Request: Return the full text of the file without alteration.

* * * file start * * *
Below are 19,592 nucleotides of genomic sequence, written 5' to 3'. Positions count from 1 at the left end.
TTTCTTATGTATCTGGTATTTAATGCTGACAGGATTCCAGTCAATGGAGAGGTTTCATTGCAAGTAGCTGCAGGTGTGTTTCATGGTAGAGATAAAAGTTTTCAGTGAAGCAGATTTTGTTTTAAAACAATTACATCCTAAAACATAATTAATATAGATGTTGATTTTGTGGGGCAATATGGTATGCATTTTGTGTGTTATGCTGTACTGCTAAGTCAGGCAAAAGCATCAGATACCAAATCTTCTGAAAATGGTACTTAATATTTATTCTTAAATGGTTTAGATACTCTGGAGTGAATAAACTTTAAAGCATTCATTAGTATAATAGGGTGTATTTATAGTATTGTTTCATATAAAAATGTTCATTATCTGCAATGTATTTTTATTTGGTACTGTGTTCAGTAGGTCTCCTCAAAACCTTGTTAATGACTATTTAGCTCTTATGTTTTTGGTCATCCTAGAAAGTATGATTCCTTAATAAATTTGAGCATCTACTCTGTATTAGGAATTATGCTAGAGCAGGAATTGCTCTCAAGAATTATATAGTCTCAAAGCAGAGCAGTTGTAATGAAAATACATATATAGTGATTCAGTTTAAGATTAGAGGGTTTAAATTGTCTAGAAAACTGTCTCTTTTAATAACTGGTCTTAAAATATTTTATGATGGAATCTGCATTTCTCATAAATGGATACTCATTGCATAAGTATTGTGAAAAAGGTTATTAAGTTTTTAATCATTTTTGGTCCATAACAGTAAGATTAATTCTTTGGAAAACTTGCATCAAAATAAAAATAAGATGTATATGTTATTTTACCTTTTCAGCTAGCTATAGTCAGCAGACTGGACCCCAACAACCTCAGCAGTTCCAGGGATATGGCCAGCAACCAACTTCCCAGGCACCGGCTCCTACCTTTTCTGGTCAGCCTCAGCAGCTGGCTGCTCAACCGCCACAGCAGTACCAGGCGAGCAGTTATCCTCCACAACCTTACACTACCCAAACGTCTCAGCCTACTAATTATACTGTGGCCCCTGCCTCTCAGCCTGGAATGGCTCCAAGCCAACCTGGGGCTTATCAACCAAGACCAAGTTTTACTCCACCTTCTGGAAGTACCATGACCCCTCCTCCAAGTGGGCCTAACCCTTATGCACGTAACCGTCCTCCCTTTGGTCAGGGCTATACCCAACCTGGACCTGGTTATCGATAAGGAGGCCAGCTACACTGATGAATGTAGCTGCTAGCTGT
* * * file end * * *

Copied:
Below are 19,592 nucleotides of genomic sequence, written 5' to 3'. Positions count from 1 at the left end.
TTTCTTATGTATCTGGTATTTAATGCTGACAGGATTCCAGTCAATGGAGAGGTTTCATTGCAAGTAGCTGCAGGTGTGTTTCATGGTAGAGATAAAAGTTTTCAGTGAAGCAGATTTTGTTTTAAAACAATTACATCCTAAAACATAATTAATATAGATGTTGATTTTGTGGGGCAATATGGTATGCATTTTGTGTGTTATGCTGTACTGCTAAGTCAGGCAAAAGCATCAGATACCAAATCTTCTGAAAATGGTACTTAATATTTATTCTTAAATGGTTTAGATACTCTGGAGTGAATAAACTTTAAAGCATTCATTAGTATAATAGGGTGTATTTATAGTATTGTTTCATATAAAAATGTTCATTATCTGCAATGTATTTTTATTTGGTACTGTGTTCAGTAGGTCTCCTCAAAACCTTGTTAATGACTATTTAGCTCTTATGTTTTTGGTCATCCTAGAAAGTATGATTCCTTAATAAATTTGAGCATCTACTCTGTATTAGGAATTATGCTAGAGCAGGAATTGCTCTCAAGAATTATATAGTCTCAAAGCAGAGCAGTTGTAATGAAAATACATATATAGTGATTCAGTTTAAGATTAGAGGGTTTAAATTGTCTAGAAAACTGTCTCTTTTAATAACTGGTCTTAAAATATTTTATGATGGAATCTGCATTTCTCATAAATGGATACTCATTGCATAAGTATTGTGAAAAAGGTTATTAAGTTTTTAATCATTTTTGGTCCATAACAGTAAGATTAATTCTTTGGAAAACTTGCATCAAAATAAAAATAAGATGTATATGTTATTTTACCTTTTCAGCTAGCTATAGTCAGCAGACTGGACCCCAACAACCTCAGCAGTTCCAGGGATATGGCCAGCAACCAACTTCCCAGGCACCGGCTCCTACCTTTTCTGGTCAGCCTCAGCAGCTGGCTGCTCAACCGCCACAGCAGTACCAGGCGAGCAGTTATCCTCCACAACCTTACACTACCCAAACGTCTCAGCCTACTAATTATACTGTGGCCCCTGCCTCTCAGCCTGGAATGGCTCCAAGCCAACCTGGGGCTTATCAACCAAGACCAAGTTTTACTCCACCTTCTGGAAGTACCATGACCCCTCCTCCAAGTGGGCCTAACCCTTATGCACGTAACCGTCCTCCCTTTGGTCAGGGCTATACCCAACCTGGACCTGGTTATCGATAAGGAGGCCAGCTACACTGATGAATGTAGCTGCTAGCTGT